I walked into my local improvisational comedy theater a few years ago and started taking classes to escape burnout and have some fun. It was so freaking difficult. Here I was, a frazzled, tightly-wound mid-career pediatrician, surrounded by all these creative, quirky folks from all walks of life who were just so funny. I kept hearing, “We don’t want to hear you on stage, Wendy,” meaning they wanted me to drop the character of being a professional, mom, and pediatrician.
When we were playing a game called “Hitler’s Baby” (look, it wasn’t my choice), I hit a wall. We had a chance to go back in time and rewrite history. The “baby” was placed in my arms. Here was my chance: Now what?
Nope. Hell no. There is no way that I am going to hurt a baby. Solid line was drawn.
I do believe I bored the baby to death.
That was the time when I decided my pediatrician character was everything. I didn’t return to the theater for about five years.
After the dust settled from COVID, my son and I returned to the theater together. Hey, they no longer play Hitler’s Baby (thank goodness), and I had changed a lot in the ensuing years. I was exhausted from all the roles I had been playing in my real life. Burnout had jumped up and bitten me in the ass multiple times.
I got on stage. I messed up, repeatedly. And yet, I would say, “Yes, and,” with my partners, and we would build new worlds together. I found that I, too, am one of the creative, quirky folks. In fact, when I am being creative and quirky, that’s when the real me is present.
Improv is helping me break the rules of my life, what I think it needs to look like to be successful or doing it right. Heck, there’s even a game called “World’s Worst,” where we get to play the worst of any role we are given. Game on.
I am now on a house team for the theater. It’s truly a privilege and a huge step for me repeatedly signing up to fail. Because if I don’t risk failure, I will never know what I can really do.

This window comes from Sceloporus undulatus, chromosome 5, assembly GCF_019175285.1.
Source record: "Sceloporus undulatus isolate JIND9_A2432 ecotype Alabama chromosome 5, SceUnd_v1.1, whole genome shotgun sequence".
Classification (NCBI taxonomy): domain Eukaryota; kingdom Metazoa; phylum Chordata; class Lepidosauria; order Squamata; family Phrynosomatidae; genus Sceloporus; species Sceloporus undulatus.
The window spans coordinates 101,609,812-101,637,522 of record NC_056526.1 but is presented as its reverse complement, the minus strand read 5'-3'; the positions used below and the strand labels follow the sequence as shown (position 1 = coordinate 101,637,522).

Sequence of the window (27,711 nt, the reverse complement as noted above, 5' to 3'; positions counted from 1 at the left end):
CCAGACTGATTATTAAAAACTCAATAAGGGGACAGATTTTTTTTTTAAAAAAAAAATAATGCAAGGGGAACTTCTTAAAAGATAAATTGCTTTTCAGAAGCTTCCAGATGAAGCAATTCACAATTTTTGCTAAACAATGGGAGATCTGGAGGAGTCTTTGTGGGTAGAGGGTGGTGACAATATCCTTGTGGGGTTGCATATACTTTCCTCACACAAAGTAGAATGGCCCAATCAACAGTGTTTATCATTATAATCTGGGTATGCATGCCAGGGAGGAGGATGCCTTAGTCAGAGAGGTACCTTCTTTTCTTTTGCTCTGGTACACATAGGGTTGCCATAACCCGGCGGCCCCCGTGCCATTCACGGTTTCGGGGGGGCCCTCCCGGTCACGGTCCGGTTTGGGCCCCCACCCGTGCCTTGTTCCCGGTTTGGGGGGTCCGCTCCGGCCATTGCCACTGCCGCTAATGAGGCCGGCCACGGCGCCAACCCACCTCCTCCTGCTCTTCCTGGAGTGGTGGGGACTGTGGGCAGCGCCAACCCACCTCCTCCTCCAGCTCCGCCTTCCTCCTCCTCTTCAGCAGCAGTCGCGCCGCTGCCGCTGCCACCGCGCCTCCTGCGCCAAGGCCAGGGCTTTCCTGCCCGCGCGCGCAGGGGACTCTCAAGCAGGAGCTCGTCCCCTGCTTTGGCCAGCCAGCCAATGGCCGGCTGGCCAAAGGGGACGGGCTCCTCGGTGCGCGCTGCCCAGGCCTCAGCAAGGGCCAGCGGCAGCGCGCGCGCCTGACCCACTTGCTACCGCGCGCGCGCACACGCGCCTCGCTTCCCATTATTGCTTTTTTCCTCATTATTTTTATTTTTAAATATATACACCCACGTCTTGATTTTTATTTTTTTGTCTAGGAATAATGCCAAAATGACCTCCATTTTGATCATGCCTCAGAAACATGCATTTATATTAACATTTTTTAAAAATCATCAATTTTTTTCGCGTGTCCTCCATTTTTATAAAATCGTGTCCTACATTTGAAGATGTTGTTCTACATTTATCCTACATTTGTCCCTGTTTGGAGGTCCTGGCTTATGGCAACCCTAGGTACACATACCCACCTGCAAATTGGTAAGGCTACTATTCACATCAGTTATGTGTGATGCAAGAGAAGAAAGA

That is the antithesis of the way that I had been taught medicine. I was taught to mold, perfect, dial in to identify the pattern, the problem, and fix it.
I hit another wall last night during practice. My partner and I were given a character and a location. We were nuns in New York City. Now what?
I made praying hands, always looking up, and we wound up in the Empire State Building, you know, to be closer to God.
My mentors said, “Wendy, we want to see the person who is the nun. No one goes around living their life as that profession. OK, perhaps nuns are an exception. But I’m a shipbuilder, and you probably don’t know that because it doesn’t influence how I show up here. That’s not the way that we introduce ourselves.”
Nuns are not the only exception. Physicians. Professionals. Moms. “No one goes around living their life as their profession. No one introduces themselves as what they do.”
Actually, everyone I know does. We are all trying to live as the “World’s Best.”
They wanted to know about the person who was the nun, the emotions, what is important to her. Who is this human that happens to be a nun?
It hit me like a ton of bricks. No, the nun isn’t the exception. I’ve been living my life with a set character: wife, mom, pediatrician, military officer. I let the role define me. It stifled what is really important—the person who happens to be in this profession.
I am not alone.
For years, I walked into a room and introduced myself as a physician, including outside of the medical office. I had worked so freaking hard to become a physician; it was who I was. And also as a mother, I would ask myself, “What does a good mother do?” and let that drive my decisions.
Those decisions were not reflective of me, Wendy, the human who just happens to be a mother and a pediatrician. Those decisions did not honor the imperfect human who was being stifled in the roles she was playing.
Last night, my mentor told me, “I don’t care if you ever mention anything about being a nun. I want to know what is important to you. In fact, who are you, Wendy? What is important to you?”
I responded quickly, “Connection.”
“OK, so that’s how you go through life, with connection being the most important thing.”
“Absolutely,” I said.
My mentor asked, “So what about your nun?”
My partner and I were off. We were looking for patterns of emotion, building outward instead of looking for unifying patterns inward, which had been my diagnostic approach in medicine. I wasn’t looking for the right way to play a role. In fact, I leaned into all the quirks of the human who happens to be a nun.
Improv is giving me the opportunity to fail repeatedly. But I don’t see it as failing. I see it as unlearning. I am unlearning the lessons that I thought were so important in medicine: perfectionism, role-playing, finding a singular “right answer,” and fixing it. Instead, I’m becoming more human, imperfect, feeling, and connecting.
Because that is who I am.
Wendy Schofer is a pediatrician.